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Edamame is a traditional Japanese food that is grown and eaten in many Asian countries such as China, Japan, and Korea. An important legume in Asia, edamame demand has been increasing in the United States with the popularity of Asian cuisine. This nutritional superfood is a part of the legumes family and can be purchased at a local grocery store or be domestically grown. Though grown mostly in Asia, the soybean is not just being imported as it is also grown in the United States. Particularly in the south, states such as Kentucky and Arkansas have become the perfect fit for growing edamame as they have both the ideal climate and soil (Kaiser). Since soybeans are a warm-season crop, they are best grown when the soil is at least 60 degrees. The plant is usually harvested by hand to avoid damaging the crops stems and leaves. The green soybean pods are picked before they are fully ripened, and therefore taste sweeter in this stage as they contain more sucrose than soybeans picked later in the growing season. Once the pods are picked, they can be sold at local supermarkets and are usually bought frozen. Preparation for the edamame bean is simple. The pods can be boiled in water, steamed, or microwaved. When boiled in water, the edamame can be cooked for about 3 to 5 minutes or until bright green. The beans are then drained and typically sprinkled with salt for taste. The beans can also be used as an ingredient in many recipes, such as edamame hummus, edamame-avocado dip, and edamame-cilantro pesto.
Edamame is a nutrient-packed legume and therefore has countless health benefits, such as being a high-quality source of protein and fiber, having high levels of vitamin K and folate, and containing low levels of saturated fat. Unlike most plant proteins, edamame provides all the essential amino acids the body needs, and is therefore an excellent source of protein for vegan diets. The high source of protein may also help reduce insulin resistance, kidney damage, and fatty liver with people with diabetes (Arnarson). Edamame is rich in vitamins and minerals such as iron, copper, riboflavin, and especially in vitamin K and folate. One cup of these soybeans will contain about 52% of the RDI for vitamin K, which aids in building strong bones and preventing heart disease. A cup of edamame also provides more than 100% of the RDI for folate, which aids in DNA synthesis and repair (Magee). Moreover, edamame contains isoflavones, which are naturally occurring estrogenic compounds found in soy. A Chinese University of Hong Kong study showed that the isoflavones in the soybean significantly reduced overall cholesterol and LDL cholesterol, while raising HDL cholesterol. In fact, the meta-analysis concluded that consumption of soy protein rather than animal protein drastically decreased concentrations of total cholesterol, LDL cholesterol, and triglycerides without significantly affecting HDL cholesterol levels. Since high levels of cholesterol are linked to an increased risk of cardiovascular problems, the reduction of LDL and increase in HDL from the isoflavones assists in the reduced risk of heart disease (Chan). Not only do the isoflavones help in reducing heart disease, but they also provide an anti-inflammatory effect, which is important in the prevention of osteoporosis, or bone loss (Arnarson). A study done on postmenopausal women indicated that the isoflavone phytoestrogen genistein found in soybeans reduced participants’ bone less and increased their bone mineral density (Marini).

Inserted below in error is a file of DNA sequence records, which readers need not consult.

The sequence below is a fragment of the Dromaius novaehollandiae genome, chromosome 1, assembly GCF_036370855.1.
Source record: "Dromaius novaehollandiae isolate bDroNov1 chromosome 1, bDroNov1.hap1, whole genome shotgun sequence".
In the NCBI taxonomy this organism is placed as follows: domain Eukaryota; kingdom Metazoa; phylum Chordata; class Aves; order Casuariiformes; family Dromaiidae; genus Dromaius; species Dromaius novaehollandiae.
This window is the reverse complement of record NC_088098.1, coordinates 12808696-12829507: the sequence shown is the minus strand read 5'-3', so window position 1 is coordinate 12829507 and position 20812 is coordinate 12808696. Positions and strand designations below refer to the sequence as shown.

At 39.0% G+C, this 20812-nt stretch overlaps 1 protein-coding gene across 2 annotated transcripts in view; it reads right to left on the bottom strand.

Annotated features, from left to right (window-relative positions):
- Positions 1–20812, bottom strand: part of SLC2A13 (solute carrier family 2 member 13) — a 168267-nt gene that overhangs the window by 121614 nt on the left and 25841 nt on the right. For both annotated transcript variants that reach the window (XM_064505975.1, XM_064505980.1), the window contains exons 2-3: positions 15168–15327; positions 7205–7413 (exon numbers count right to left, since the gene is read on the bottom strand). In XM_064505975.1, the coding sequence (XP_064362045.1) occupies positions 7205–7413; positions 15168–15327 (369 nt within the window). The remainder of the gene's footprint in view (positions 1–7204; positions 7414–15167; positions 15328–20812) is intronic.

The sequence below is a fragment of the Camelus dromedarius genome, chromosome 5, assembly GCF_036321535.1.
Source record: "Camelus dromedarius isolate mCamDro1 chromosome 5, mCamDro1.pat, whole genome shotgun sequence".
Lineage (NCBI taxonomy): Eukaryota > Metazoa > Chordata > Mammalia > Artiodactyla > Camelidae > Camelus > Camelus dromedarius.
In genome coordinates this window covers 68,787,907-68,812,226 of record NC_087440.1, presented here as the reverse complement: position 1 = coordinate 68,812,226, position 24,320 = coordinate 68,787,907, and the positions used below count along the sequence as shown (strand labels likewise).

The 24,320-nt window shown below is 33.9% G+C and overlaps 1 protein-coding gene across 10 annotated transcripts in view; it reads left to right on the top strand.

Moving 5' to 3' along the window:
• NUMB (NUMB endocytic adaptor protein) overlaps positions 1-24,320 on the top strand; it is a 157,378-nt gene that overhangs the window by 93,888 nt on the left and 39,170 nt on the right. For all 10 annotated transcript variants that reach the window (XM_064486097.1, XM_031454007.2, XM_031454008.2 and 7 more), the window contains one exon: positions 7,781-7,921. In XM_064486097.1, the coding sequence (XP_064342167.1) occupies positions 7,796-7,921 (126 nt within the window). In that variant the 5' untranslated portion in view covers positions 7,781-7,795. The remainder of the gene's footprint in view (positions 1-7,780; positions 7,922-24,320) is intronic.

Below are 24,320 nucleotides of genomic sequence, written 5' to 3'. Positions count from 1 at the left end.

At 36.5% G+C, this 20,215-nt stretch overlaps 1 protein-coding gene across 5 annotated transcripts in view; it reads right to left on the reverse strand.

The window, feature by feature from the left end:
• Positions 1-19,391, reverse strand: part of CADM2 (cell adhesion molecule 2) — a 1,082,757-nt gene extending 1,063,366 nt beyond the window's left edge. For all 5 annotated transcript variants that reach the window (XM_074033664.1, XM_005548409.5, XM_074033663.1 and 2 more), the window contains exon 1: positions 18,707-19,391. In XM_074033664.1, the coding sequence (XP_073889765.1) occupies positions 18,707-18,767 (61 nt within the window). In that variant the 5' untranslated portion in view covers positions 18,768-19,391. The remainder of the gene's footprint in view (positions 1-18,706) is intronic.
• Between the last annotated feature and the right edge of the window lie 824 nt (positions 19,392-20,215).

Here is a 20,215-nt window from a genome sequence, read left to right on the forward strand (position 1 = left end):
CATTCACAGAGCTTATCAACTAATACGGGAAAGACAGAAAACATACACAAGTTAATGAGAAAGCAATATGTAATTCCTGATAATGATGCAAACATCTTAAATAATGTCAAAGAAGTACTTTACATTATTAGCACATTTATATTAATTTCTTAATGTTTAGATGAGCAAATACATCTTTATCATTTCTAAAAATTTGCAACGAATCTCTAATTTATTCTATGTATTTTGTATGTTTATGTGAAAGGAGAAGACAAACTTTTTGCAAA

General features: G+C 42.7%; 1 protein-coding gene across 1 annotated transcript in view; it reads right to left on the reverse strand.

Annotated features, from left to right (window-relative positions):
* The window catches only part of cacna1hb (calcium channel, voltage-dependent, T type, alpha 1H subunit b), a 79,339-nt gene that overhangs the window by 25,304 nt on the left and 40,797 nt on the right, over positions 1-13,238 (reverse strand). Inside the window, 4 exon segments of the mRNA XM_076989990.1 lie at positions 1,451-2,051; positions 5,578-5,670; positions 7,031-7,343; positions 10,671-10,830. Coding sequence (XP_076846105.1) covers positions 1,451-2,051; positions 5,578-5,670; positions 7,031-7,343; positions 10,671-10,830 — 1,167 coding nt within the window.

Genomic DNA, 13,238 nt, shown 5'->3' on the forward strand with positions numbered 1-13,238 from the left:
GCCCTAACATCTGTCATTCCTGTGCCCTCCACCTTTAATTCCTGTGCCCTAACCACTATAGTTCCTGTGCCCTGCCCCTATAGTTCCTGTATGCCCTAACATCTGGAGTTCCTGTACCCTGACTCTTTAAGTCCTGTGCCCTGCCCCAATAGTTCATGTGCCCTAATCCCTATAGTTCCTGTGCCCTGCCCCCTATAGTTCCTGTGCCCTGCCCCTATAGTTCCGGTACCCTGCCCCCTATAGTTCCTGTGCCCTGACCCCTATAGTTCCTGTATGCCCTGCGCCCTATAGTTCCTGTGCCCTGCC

Though possible risks in consuming soy foods such as edamame have been heavily debated, many recent studies indicate that the phytoestrogens found in soy may lead to adverse effects in females, specifically in ovarian function (Magee). Ovarian function in women is controlled by the primary hormone estrogen which circulates the body. Estrogen is mostly produced in the ovary and enters the circulation where it then signals the brain for a response. Since the female reproductive system is dependent on hormones, other estrogenic substances such as phytoestrogens found in soybeans can potentially interfere with these hormonal signals if levels of activity are high enough to cause a response. In extreme cases, studies even showed that women who consumed over 60 grams of soy a day for a month had temporarily shut down their menstrual cycles because the phytoestrogens overrode the hormonal circulation of the reproductive system (Jefferson). In addition to the phytoestrogen isoflavones that act as endocrine disruptors, soybeans may also interefere with the function of the thyroid. The isoflavones in soy function as goitrogens, which may inhibit the action of the enzyme thyroid peroxidase, the essential enzyme for the production of thyroid hormones. One study in 37 Japanese participants revealed that 30 grams of soybeans a day for three months raised levels of the thyroid stimulating hormone, an indicator of impaired thyroid function. As a result subjects experienced hypothyroidism such as constipation, sleepiness, and thyroid enlargement. Only after the participants stopped consuming the soybeans did the symptons went away (Magee).
Despite the possible health concerns of a too high consumption of soybeans, the edamame legume is a nutrient-dense food and is the perfect snack for an excellent source of protein, fiber, vitamins, and many other powerful benefits when eaten in moderation.
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